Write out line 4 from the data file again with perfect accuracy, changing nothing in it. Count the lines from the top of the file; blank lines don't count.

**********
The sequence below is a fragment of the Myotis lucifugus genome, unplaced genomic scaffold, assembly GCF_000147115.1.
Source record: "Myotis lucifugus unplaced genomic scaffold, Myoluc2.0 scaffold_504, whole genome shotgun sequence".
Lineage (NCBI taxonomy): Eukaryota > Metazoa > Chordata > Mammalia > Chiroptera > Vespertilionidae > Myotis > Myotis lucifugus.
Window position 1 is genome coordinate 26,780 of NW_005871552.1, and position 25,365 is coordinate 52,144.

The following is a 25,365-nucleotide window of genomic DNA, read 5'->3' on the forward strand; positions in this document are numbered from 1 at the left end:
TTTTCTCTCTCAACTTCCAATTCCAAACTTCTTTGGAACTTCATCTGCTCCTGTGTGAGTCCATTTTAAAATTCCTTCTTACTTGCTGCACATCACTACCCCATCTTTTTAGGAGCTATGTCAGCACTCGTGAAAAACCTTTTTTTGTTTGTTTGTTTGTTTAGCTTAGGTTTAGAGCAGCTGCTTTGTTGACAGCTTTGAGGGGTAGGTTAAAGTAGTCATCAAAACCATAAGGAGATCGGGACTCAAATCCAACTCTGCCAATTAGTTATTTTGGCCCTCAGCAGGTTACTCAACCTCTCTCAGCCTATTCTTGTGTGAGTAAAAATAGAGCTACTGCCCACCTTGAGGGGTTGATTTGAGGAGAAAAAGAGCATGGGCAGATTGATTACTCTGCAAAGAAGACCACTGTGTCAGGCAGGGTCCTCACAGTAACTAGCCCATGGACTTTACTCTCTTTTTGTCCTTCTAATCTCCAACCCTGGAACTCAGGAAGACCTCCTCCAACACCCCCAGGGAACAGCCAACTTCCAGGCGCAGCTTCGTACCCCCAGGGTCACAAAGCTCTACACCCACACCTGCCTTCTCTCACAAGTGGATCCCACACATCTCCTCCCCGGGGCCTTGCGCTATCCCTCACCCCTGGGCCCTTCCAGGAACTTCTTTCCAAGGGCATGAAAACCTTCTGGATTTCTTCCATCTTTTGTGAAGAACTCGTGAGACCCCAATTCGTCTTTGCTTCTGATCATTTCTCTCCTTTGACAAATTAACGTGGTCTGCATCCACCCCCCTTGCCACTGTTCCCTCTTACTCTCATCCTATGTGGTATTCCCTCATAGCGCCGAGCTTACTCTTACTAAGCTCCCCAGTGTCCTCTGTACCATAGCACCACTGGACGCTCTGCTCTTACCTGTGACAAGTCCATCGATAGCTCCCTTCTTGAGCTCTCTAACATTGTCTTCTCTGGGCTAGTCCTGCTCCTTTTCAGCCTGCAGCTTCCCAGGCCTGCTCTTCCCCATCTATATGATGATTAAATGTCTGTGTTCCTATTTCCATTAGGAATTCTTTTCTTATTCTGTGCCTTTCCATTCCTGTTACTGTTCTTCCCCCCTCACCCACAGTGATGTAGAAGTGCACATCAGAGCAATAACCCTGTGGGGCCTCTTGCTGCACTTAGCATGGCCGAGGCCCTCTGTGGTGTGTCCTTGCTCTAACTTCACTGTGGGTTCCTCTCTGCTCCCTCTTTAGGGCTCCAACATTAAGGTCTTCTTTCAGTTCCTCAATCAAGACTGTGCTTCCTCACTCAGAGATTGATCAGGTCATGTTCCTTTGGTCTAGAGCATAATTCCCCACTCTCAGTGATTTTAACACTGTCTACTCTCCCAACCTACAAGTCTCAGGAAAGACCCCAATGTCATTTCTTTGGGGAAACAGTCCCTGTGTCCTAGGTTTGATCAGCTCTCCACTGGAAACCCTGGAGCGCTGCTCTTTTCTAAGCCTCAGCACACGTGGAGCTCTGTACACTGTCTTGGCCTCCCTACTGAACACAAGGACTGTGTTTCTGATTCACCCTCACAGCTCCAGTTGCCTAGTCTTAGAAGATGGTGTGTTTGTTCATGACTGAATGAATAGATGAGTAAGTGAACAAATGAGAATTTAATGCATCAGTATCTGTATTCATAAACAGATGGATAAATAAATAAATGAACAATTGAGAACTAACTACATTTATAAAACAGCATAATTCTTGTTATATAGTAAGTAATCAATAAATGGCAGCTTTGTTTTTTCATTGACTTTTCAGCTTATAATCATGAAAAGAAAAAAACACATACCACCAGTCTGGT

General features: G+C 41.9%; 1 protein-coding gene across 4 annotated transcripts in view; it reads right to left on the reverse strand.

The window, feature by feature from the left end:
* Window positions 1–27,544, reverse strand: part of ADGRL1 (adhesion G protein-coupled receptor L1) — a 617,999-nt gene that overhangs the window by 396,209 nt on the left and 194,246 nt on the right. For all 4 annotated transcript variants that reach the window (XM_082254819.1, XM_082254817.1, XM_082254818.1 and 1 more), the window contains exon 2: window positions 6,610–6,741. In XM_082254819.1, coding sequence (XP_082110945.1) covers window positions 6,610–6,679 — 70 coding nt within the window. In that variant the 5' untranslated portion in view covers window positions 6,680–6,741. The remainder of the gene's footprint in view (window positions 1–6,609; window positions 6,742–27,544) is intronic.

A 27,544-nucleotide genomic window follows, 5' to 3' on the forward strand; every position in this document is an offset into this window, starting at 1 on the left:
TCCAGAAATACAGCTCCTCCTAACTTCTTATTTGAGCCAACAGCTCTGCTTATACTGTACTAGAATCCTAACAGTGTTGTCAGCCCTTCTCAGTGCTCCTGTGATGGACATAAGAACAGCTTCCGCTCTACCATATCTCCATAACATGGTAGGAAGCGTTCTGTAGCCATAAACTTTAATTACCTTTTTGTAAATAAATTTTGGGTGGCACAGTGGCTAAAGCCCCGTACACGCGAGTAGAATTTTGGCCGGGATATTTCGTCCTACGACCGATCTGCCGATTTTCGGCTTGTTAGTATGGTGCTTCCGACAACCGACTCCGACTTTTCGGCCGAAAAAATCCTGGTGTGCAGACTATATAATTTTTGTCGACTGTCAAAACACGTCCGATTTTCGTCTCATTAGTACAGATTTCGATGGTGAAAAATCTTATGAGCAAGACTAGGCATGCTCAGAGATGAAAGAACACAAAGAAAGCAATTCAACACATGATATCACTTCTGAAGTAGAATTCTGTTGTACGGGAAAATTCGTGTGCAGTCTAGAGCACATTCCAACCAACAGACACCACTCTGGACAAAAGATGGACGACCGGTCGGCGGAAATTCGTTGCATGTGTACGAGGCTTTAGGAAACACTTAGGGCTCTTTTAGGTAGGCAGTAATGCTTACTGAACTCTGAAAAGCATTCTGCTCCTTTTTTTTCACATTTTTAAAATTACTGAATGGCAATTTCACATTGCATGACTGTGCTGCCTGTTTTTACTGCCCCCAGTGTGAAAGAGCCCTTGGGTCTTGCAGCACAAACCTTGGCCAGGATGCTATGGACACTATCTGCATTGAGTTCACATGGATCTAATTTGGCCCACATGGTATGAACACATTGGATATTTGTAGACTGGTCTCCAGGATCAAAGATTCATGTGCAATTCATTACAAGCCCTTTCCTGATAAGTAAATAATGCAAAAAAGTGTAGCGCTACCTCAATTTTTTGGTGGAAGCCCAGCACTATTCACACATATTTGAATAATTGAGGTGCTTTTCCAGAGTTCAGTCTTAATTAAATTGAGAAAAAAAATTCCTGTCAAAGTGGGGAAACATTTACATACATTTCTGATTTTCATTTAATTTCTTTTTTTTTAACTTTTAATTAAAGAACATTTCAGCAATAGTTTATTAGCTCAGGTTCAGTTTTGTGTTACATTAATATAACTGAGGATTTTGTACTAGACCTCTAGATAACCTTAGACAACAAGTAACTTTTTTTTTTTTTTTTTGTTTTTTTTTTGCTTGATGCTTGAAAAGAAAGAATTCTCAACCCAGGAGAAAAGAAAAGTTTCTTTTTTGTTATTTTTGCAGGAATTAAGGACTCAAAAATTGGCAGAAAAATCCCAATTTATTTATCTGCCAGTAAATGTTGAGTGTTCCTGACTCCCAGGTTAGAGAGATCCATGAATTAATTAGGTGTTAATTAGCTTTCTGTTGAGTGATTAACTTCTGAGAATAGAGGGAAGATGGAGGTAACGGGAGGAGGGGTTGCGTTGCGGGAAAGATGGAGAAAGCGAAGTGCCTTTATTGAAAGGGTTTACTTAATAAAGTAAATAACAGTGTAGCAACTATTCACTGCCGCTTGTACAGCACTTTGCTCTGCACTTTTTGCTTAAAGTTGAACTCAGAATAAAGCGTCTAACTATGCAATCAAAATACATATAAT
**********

Window position 1 is genome coordinate 26,780 of NW_005871552.1, and position 25,365 is coordinate 52,144.